I don’t know.
It started with this article by Howard Fineman, which I read last week during the 10th anniversary of the start of the Iraq war. Initially I’d been surprised we’d reached ten years… perhaps because I barely remember a time when America wasn’t involved with this mess (which in many ways is not a false impression; the war in Iraq, as an extension of America’s involvement in the Middle East and its cold war policies, has really been going on throughout the 20th century at different intervals in different forms). What emerged once I accepted that we’d hit a decade was a sense of disgust at the meagre sentiments being offered by the journalists, politicians, and other mouth pieces who duly marched lock-step with the Bush administration towards the war in the brass ringing days of aut-three.
These half-assed acts of contrition being offered by the chastened cowards and cuckolded lovers collective (now that concensus has been reached– and the assertion very much in vogue– that the war was “a mistake”) can be summarized by Fineman’s closing platitudes:
“As for me, I could say that I was covering politics, not war, and that it wasn’t my job to try to pierce the veil of lies and “precog” justifications of the Bush-Cheney-neocon axis.
But the war was politics. It was a new battle for the president to be seen fighting as he headed toward a reelection run. I should have known more, studied more, asked more questions and been more skeptical.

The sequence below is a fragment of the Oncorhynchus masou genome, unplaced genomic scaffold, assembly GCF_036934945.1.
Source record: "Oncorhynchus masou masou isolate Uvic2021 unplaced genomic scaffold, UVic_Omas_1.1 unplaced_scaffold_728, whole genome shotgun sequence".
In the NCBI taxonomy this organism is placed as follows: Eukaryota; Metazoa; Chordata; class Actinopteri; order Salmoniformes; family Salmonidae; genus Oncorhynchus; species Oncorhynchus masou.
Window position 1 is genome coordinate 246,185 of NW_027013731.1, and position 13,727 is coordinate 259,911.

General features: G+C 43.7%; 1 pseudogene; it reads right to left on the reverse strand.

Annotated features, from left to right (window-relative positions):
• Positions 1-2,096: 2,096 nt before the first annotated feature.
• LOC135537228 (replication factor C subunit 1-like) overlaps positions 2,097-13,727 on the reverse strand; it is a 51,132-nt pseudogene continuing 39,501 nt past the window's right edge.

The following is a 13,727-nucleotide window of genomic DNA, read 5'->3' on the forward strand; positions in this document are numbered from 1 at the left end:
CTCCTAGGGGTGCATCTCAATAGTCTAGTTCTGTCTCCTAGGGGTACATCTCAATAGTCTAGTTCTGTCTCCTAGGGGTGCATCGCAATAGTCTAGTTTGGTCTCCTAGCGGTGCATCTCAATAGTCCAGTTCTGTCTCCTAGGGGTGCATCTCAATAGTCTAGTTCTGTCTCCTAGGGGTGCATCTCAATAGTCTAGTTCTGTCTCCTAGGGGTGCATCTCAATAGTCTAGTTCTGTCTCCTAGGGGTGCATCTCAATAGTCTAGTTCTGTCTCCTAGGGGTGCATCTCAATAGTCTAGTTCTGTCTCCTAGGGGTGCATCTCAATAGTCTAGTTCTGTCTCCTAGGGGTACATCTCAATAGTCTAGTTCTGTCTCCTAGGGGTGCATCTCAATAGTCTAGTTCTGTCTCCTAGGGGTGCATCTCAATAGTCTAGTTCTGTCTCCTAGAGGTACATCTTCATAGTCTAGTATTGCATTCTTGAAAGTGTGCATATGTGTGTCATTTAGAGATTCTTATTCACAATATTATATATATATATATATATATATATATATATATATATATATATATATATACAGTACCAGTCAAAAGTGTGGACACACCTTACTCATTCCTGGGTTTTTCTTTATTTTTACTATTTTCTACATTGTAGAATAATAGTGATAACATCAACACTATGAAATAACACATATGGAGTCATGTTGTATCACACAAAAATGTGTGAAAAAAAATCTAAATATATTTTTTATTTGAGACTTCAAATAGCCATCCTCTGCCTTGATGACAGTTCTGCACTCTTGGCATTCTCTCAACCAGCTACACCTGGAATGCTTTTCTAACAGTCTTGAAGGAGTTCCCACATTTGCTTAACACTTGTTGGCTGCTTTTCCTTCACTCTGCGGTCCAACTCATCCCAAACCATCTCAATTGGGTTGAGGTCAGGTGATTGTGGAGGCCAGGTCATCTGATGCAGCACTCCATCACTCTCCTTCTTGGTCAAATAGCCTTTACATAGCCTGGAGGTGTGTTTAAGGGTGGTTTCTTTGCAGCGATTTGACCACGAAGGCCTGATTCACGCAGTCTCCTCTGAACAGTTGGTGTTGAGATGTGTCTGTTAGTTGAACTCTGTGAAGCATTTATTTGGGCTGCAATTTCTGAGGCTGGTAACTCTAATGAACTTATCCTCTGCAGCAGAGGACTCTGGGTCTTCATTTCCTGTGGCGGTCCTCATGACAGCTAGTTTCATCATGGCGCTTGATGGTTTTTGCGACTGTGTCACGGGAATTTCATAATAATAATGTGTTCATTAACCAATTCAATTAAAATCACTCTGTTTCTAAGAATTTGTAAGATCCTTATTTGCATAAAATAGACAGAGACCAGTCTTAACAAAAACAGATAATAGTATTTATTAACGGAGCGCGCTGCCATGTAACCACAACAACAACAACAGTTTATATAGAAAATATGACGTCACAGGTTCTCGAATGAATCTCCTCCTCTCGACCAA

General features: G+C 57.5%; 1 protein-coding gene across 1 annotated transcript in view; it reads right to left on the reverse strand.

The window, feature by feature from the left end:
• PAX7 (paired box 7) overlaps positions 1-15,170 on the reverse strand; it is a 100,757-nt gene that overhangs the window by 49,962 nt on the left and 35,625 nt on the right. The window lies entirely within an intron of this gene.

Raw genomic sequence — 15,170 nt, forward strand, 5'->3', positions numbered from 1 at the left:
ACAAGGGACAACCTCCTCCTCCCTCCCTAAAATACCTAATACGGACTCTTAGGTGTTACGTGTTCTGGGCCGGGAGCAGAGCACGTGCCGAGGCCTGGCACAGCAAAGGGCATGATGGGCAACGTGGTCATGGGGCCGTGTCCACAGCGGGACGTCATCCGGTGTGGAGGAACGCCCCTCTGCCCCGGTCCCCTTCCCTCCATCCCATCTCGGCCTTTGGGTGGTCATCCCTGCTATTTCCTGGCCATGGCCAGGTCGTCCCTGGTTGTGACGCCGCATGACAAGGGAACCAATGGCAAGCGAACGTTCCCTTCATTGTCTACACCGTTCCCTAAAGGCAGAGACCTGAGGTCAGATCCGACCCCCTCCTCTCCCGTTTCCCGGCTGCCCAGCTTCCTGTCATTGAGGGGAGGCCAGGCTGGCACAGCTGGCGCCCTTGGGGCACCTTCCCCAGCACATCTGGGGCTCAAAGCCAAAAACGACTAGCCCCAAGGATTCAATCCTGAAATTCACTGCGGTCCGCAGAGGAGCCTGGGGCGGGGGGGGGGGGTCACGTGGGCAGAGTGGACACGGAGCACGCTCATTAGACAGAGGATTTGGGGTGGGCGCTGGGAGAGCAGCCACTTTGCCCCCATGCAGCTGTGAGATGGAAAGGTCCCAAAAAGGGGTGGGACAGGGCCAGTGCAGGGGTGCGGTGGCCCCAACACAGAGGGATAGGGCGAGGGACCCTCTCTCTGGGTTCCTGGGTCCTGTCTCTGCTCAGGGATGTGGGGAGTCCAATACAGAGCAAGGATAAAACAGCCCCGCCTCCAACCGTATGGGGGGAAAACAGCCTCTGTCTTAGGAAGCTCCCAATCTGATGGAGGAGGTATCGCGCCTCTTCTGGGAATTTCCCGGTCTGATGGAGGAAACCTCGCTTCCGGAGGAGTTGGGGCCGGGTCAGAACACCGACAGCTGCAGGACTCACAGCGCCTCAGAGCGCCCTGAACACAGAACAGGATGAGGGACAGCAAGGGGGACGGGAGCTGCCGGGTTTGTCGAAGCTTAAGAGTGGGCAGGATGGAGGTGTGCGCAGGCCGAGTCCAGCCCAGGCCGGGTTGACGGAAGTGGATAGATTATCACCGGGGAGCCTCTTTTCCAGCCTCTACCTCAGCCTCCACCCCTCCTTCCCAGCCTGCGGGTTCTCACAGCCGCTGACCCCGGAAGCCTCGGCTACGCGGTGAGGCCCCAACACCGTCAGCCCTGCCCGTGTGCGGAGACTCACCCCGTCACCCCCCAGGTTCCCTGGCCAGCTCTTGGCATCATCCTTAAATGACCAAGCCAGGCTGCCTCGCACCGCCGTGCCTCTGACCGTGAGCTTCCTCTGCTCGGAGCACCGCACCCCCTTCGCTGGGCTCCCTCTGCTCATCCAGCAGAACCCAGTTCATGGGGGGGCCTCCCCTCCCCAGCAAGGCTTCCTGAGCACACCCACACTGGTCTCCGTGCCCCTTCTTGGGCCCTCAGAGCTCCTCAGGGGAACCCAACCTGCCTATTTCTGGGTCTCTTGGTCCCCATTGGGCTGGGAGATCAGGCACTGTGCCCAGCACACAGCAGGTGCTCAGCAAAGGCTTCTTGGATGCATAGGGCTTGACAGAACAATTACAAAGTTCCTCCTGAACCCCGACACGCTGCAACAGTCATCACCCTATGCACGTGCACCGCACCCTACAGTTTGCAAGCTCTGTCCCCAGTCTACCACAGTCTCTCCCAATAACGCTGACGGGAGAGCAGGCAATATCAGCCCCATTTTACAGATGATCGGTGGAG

I hope I am wiser now. I hope we all are.”
You “hope” you are wiser now.
At forty I guess I have lived just long enough to see it all.
You. Hope. You are wiser now.
How about I AM wiser now? Do you at least not owe the nation you help sucker that small reassurance?
How about this? How about… I was wise enough at the time?
Because that’s the rub, Fineman. You were. We all were. It wasn’t hard to call Bush and co. on their lies; so brazen were they about the power they held and the lack of resistance they faced, they couldn’t even commit to their bullshit after long. Many accredited people of conscience DID call them on their lies all the same, at great risk to their own standing. And while you knew you were being sold you yet another bill of goods by the toads at the top (I believe only a tiny minority of the most dim-witted segment of America believed otherwise) and you knew you were on the food chain, and you knew you were rolling over, and you knew by your silence you were complicit in this act of war, you couldn’t even quietly turn and slink into your shame. You turned on the people with the guts to oppose what was happening.
Of course, once the war began to stink and Arlington Cemetery started welcoming its new residents, the scorn from your ilk and the bumper sticker crowd for those who had opposed the intent of the occupation, not the result, was put on simmer.
Then a deeper silence set in. Indifference. And amnesia.